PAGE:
The Court held that the Company had failed to show that there was a bona fide dispute (or a dispute on substantial grounds) on the Debt which requires determination of the CIETAC tribunal for the following reasons: Firstly, the Company had not identified any contractual provision that entitled it to withhold payment of the Debt. Secondly, the condition for payment of the Debt under the Clarity Contract had been fulfilled. Finally, the discoloration issue had already been settled between the carrier and the owner of the Cargo. The Company had not identified any basis or adduced any evidence to show that it had suffered any loss from the discoloration issue or that the Petitioner caused the discoloration.
Furthermore, the Court was of the view that the Company’s failure to take any step to commence arbitration in respect of the Clarity Contract is further evidence that it had no bona fide dispute in respect of the Debt.
Whether the Company has a serious cross-claim against the Petitioner
The Company’s contention of having a serious cross-claim against the Petitioner under the Honesty Contract was also rejected by the Court for the following reasons:
a) From the available evidence, the Company had evinced an intention not to perform the Honesty Contract, whereby the Petitioner was entitled to terminate the Honesty Contract and mitigate its loss by reselling the methanol under the Honesty Contract to another buyer.
b) The evidence adduced by the Company shows that the loss suffered by the Company was not caused by the alleged breach of the Honesty Contract.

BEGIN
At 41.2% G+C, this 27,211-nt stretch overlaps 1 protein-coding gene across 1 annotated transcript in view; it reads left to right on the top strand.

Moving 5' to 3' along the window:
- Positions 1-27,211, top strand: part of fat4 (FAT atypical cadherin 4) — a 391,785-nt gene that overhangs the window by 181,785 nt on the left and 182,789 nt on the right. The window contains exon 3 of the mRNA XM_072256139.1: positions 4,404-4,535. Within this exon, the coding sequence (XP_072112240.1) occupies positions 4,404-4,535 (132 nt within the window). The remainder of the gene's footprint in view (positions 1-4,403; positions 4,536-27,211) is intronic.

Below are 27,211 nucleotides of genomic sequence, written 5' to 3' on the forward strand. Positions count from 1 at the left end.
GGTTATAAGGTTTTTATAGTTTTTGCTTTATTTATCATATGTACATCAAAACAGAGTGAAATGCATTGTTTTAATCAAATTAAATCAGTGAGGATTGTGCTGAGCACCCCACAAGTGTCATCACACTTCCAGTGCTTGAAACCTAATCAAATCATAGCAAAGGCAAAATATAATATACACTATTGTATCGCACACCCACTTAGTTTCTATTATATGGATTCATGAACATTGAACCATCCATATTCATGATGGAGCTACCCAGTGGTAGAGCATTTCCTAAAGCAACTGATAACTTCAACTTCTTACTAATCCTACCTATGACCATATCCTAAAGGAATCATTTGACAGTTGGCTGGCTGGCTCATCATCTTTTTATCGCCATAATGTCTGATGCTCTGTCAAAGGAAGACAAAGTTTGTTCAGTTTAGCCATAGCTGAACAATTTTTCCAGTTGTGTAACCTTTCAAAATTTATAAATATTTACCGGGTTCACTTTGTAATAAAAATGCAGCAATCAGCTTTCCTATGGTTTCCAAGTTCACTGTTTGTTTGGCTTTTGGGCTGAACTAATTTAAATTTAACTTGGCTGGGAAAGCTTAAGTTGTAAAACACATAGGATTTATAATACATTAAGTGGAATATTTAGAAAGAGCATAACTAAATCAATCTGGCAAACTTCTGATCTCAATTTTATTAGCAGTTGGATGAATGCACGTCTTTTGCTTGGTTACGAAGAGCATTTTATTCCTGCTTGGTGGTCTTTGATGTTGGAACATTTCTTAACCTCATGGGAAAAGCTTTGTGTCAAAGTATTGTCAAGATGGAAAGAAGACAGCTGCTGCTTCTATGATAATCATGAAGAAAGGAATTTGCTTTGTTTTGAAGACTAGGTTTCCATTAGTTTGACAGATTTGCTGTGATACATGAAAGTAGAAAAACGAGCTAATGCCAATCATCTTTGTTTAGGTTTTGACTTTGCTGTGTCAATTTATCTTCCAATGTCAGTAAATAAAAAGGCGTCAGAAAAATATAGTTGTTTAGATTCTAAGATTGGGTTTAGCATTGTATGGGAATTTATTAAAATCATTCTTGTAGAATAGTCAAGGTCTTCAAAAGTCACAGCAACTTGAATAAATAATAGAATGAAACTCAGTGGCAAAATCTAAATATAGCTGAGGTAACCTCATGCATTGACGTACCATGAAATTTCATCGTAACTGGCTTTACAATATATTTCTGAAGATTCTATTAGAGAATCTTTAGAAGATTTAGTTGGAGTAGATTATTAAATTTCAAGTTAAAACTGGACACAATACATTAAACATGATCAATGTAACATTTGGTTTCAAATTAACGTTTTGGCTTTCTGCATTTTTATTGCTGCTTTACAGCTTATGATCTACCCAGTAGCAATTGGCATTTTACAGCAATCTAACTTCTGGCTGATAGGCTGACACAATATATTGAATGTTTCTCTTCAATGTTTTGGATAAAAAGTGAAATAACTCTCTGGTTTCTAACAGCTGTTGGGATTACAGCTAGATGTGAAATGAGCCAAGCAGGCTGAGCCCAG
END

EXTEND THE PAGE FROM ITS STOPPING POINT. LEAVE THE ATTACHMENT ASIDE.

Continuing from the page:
Even if the Company does have a serious cross-claim against the Petitioner, the Court held that there was no valid basis for the Company to withhold payment of the Debt pending determination of its cross-claim:
a) There is no provision under the Clarity Contract which confers a right on the Company to retain the Debt, whether as a security or otherwise; and
b) The cross-claim arose out of the Honesty Contract has nothing to do with the Clarity Contract.
In light of the foregoing, the Court made an order the Company to pay the Debt within 14 days and that the costs of and occasioned by the Petition be paid to the Petitioner, to be taxed if not agreed.
In refusing to follow the Singapore/ England approach as argued by the counsel for the Company, the Court adopted the traditional approach instead. While the court would give considerable weight to the existence of an arbitration agreement between the parties in the exercise of its discretion, the Court placed more emphasis as to whether the debtor is able to show a genuine dispute on the debt requiring the determination of an arbitral tribunal. As shown from the present case, the existence of an arbitration agreement pertaining to the debt itself is not a sufficient ground for seeking a stay or dismissal of a winding up petition.
In delivering the judgment, it is our view that the Court wrongfully ruled on the merits of the Company’s cross-claim (which was a matter for the CIETAC arbitral tribunal to decide) and erred in holding that when there is a serious cross claim against the Petitioner (which is greater than or equal to the petitioned debt), the Company is still required to show a valid basis to withhold payment of the petitioned debt pending determination of its cross-claim. To clarify the unsettled principles when the petitioned debt is subject to an arbitration clause, the judgment is currently subject to appeal by the Company.
It remains to be seen whether the Court of Appeal would adopt the Singapore/ English approach as aforementioned or formulate an unique Hong Kong approach that maintains Hong Kong’s pro-arbitration stance without usurping her insolvency legislation.